It can be irresistibly tempting to bestow greatness upon players who are simply very promising. Phil Tufnell used to say that Ed Joyce was the best young batsman he had ever seen, an honour Bob Cottam, Somerset’s director of cricket, bestowed on the wildly hyped Mark Lathwell in 1993: “He has immense talent and it’s incredible the way he takes everything in his stride.” The Evening Standard once gave its best young cricketer award to a callow 13-year-old by the name of John Major. “He’s a superb player, the best young player in the country. I see a lot of Tendulkar in him,” said Justin Langer in 2007, of Ravi Bopara.

All of these descriptions turned out to be a little overenthusiastic, though observers have also sometimes failed to get excited enough. In May 1974 we sent John Arlott to watch a county match between Somerset and Lancashire, where a youngster was given his first-class debut. “Botham, in his first match, made a pleasant impression,” he deadpanned. The following month Henry Blofeld saw the same player hit 45 not out for Somerset against Hampshire in the Benson & Hedges Cup. “Ian Botham, a young man of 18 from Yeovil, played not only the innings of his life, but he also lifted the game from a state of conventional excitement to one of unbelievable suspense and drama and finally into the realms of romantic fiction,” he drooled. There were, it turned out, other innings-of-his-life to come.

Looking back, it is possible to appreciate those occasions when, even the first time writers have seen a young player, they have managed to convey a little of the magic to come. Tendulkar himself was first mentioned by Mike Selvey in 1989, when he played for an Air India XI against England. “The young batters were mighty impressive,” he wrote. “Tendulkar [is] a Gavaskar clone in mannerisms, dirty pads and, it is said, ability.” Fifteen years earlier, after seeing a game between an England XI and the Leeward Islands in Antigua, Blofeld had heralded “a dramatically exciting stroke player” by the name of Vivian Richards. “Like all good players Richards has that extra split second in which to play his strokes and his footwork is good. He has an exciting array of strokes without the experience to know when not to use them.” When we first wrote about a 21-year-old Richard Hadlee in May 1973, Michael Carey spotted that “his splendid action will bear watching by connoisseurs and budding fast bowlers alike”.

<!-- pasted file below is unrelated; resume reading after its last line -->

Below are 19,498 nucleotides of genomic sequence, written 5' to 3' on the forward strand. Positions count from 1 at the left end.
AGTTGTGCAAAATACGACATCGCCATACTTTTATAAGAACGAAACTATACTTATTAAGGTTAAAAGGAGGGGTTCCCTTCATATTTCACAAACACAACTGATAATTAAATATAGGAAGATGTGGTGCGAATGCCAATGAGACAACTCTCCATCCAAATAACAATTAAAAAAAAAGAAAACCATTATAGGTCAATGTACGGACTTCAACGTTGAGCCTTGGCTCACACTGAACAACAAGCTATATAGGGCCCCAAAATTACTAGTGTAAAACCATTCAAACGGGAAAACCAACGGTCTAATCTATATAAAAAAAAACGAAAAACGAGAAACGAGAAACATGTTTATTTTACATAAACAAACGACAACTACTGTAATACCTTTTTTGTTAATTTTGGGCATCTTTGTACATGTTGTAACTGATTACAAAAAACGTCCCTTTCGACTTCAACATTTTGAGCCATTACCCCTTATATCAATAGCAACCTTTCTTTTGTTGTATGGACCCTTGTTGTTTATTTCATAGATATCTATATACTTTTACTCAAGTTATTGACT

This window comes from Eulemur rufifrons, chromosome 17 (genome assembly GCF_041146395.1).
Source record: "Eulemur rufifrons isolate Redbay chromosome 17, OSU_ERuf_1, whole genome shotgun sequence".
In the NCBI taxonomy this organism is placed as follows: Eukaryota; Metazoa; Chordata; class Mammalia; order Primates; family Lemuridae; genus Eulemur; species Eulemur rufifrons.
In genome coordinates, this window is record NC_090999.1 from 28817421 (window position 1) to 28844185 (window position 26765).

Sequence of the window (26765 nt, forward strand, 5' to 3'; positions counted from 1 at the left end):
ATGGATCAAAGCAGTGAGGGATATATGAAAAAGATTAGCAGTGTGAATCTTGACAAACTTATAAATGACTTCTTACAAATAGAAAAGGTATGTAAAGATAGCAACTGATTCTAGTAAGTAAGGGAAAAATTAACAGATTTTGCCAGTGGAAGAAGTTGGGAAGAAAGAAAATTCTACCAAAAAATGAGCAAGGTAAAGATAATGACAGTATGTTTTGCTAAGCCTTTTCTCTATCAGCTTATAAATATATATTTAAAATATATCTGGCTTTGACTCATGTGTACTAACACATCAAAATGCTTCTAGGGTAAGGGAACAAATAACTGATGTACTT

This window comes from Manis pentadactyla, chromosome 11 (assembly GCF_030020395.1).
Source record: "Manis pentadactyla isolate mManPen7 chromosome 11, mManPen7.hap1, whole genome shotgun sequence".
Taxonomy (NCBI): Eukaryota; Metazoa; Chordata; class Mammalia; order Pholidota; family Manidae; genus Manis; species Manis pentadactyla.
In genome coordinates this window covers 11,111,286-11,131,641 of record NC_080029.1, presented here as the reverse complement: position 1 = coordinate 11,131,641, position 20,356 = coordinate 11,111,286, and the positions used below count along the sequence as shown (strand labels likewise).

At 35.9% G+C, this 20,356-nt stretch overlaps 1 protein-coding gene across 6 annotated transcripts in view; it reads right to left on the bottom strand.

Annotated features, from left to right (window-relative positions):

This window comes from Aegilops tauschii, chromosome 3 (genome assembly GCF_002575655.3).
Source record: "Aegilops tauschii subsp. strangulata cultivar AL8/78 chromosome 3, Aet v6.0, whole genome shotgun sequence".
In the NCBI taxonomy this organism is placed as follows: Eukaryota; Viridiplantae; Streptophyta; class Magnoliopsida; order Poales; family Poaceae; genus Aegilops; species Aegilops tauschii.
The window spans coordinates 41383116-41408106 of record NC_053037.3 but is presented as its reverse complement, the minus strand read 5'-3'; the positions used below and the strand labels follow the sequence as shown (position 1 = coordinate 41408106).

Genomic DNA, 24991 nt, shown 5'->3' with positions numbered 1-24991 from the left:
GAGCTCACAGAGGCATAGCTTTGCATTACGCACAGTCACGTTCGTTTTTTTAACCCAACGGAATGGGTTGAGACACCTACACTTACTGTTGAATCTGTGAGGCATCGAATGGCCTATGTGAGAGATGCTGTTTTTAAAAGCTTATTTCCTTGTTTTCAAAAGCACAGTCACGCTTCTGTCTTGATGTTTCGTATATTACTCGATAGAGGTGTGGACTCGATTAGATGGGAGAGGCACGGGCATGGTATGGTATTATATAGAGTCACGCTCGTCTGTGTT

Watching for the first time a young player who, if only in your mind and at that moment, could be destined for greatness is one of the genuine thrills of sport, one that can be rendered greater by their subsequent success but cannot be dimmed by disappointment. As ever Cardus transmitted this excitement flawlessly.

“Here was a great cricketer in the making,” he wrote in June 1937 of Bill Edrich, the kind of player who could inspire others to take (and indeed build) a stand. “A finer exhibition of resourceful batsmanship could not well be imagined. When the pitch was at its worst he executed his strokes according to the soundest principles, and his power when he did hit was impressive. He is a player far above ordinary good or high class; he is perhaps the finest young batsman of the day.”

And on that day, if not on any other, it was true. – theguardian